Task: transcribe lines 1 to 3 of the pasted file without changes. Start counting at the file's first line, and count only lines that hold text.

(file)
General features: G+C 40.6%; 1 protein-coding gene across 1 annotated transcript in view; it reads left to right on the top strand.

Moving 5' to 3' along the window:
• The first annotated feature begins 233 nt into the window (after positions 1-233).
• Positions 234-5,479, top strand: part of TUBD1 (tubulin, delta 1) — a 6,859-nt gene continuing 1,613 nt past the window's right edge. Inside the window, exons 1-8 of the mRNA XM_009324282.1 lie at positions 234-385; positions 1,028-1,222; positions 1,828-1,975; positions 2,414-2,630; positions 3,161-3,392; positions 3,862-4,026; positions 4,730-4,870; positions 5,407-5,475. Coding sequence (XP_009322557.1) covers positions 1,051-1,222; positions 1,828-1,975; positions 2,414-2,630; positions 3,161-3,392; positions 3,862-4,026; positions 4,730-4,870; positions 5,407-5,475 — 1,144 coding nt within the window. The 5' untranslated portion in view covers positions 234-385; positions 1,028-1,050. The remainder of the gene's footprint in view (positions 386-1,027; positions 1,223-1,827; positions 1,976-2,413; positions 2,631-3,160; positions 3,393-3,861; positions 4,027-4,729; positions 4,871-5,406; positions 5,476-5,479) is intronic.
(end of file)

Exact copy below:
General features: G+C 40.6%; 1 protein-coding gene across 1 annotated transcript in view; it reads left to right on the top strand.

Moving 5' to 3' along the window:
• The first annotated feature begins 233 nt into the window (after positions 1-233).